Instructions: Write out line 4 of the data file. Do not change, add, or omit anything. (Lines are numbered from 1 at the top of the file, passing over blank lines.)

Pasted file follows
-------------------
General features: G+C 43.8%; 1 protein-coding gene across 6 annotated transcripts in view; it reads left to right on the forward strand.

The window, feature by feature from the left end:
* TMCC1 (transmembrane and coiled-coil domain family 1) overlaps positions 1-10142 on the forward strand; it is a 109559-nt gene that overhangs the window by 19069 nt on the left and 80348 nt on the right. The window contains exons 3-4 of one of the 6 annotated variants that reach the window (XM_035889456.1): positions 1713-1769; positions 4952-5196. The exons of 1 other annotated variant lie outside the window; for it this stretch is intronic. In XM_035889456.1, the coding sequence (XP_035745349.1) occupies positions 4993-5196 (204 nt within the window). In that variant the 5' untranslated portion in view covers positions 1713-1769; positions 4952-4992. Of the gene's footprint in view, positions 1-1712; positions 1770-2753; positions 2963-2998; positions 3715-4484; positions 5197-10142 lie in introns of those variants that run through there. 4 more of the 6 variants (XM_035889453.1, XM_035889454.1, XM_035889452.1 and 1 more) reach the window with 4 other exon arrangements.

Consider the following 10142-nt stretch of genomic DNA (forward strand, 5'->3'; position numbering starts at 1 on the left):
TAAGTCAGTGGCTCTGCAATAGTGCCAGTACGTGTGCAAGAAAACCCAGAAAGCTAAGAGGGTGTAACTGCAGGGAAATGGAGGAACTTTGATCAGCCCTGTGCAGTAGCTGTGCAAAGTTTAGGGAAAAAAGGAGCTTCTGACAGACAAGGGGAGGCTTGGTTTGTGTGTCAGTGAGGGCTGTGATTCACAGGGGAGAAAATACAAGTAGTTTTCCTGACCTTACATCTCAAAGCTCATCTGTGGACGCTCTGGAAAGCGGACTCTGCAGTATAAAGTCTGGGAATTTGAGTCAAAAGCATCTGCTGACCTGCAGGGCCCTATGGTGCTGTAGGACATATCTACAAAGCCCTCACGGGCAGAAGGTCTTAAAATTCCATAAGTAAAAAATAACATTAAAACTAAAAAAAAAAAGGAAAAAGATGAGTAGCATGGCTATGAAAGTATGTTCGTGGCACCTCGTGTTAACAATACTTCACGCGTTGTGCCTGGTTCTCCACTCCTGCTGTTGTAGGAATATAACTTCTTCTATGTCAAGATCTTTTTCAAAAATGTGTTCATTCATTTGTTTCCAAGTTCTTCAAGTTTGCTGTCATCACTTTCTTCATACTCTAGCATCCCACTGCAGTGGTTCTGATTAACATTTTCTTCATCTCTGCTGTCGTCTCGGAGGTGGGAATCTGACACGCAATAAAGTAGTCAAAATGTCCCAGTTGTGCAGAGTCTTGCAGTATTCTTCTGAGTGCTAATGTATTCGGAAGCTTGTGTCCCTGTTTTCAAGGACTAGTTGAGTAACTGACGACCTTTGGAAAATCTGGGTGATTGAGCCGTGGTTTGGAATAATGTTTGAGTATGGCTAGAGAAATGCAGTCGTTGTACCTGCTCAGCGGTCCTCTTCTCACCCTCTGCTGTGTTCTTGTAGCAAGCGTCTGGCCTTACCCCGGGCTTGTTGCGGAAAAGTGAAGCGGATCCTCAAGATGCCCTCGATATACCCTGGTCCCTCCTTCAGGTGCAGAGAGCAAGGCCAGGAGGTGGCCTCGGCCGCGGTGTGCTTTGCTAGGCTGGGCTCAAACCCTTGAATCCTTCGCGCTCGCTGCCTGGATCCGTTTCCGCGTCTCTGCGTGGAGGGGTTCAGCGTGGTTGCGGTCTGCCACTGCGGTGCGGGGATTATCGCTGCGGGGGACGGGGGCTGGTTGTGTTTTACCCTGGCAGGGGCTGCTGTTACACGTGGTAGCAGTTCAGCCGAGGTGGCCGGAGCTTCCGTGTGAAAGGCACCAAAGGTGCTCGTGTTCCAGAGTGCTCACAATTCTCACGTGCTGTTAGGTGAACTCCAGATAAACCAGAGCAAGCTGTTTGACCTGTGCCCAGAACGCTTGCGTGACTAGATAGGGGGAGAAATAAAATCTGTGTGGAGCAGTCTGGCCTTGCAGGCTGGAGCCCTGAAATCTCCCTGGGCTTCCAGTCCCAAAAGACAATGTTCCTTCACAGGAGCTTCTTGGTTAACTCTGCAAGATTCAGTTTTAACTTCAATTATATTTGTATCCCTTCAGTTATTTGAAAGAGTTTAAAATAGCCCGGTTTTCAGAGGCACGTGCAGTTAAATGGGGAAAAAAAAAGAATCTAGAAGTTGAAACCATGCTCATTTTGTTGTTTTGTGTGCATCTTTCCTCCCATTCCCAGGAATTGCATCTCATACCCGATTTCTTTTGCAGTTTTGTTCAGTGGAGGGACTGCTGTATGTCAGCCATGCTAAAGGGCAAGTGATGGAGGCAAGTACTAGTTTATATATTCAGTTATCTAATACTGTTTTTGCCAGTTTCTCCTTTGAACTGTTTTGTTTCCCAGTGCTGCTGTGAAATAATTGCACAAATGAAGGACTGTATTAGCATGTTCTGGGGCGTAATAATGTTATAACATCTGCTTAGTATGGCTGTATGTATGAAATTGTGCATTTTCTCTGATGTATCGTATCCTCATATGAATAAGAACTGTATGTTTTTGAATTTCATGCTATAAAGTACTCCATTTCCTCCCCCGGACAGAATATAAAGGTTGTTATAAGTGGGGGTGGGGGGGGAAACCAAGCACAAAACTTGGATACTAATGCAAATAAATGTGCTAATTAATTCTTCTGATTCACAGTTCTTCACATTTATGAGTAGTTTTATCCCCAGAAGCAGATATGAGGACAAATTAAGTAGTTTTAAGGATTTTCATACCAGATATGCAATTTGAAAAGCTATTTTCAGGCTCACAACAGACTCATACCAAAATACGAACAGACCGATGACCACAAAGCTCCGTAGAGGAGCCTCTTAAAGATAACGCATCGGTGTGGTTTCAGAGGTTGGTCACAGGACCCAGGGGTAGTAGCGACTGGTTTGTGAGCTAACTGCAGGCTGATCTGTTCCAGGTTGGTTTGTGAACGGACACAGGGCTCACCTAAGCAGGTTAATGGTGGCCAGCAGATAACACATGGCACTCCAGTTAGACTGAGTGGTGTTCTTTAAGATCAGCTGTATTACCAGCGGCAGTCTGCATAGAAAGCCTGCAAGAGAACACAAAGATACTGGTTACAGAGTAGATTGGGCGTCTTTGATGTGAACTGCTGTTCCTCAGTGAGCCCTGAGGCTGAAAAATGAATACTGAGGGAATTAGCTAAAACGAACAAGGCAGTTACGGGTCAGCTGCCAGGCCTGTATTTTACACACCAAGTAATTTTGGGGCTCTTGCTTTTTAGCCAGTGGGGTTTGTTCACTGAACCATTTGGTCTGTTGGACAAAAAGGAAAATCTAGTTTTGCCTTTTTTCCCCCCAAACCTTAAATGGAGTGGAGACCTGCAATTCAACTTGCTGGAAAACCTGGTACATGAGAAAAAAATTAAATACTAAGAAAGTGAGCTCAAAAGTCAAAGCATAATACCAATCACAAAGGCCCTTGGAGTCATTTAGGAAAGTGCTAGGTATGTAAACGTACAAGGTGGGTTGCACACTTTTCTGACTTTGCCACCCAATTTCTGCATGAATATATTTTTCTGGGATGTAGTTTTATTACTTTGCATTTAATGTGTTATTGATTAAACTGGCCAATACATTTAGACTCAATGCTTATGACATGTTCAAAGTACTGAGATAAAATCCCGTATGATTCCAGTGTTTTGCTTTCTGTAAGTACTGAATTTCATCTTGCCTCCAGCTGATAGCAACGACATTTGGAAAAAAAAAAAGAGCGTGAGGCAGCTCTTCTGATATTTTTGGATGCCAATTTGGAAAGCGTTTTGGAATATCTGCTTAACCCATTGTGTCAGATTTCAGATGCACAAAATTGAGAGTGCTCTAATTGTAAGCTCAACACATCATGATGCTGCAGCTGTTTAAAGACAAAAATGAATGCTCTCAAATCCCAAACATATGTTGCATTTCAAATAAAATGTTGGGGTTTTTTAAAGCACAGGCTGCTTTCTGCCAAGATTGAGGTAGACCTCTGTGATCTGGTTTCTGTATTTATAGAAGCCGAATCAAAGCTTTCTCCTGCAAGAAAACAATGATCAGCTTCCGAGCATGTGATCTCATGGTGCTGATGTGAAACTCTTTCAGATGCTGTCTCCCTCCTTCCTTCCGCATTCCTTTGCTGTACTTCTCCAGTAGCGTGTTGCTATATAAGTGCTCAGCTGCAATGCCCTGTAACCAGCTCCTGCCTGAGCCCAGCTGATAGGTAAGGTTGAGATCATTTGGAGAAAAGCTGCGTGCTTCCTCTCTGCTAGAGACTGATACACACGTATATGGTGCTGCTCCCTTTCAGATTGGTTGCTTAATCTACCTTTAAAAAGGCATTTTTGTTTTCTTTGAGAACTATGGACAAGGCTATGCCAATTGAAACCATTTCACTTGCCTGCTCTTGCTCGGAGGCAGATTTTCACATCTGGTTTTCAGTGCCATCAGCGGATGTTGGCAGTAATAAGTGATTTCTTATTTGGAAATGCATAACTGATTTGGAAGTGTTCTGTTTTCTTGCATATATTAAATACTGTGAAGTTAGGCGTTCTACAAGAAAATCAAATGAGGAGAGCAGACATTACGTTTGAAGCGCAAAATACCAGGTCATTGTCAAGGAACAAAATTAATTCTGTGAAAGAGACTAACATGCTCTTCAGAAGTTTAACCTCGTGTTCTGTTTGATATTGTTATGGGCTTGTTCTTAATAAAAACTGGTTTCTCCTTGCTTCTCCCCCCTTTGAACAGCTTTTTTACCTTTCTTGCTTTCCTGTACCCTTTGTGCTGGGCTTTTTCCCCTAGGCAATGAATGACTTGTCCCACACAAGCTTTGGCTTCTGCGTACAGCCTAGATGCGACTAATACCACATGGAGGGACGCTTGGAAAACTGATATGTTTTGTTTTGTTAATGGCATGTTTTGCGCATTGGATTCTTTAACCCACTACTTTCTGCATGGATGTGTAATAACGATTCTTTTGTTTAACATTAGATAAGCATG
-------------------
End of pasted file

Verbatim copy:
Consider the following 10142-nt stretch of genomic DNA (forward strand, 5'->3'; position numbering starts at 1 on the left):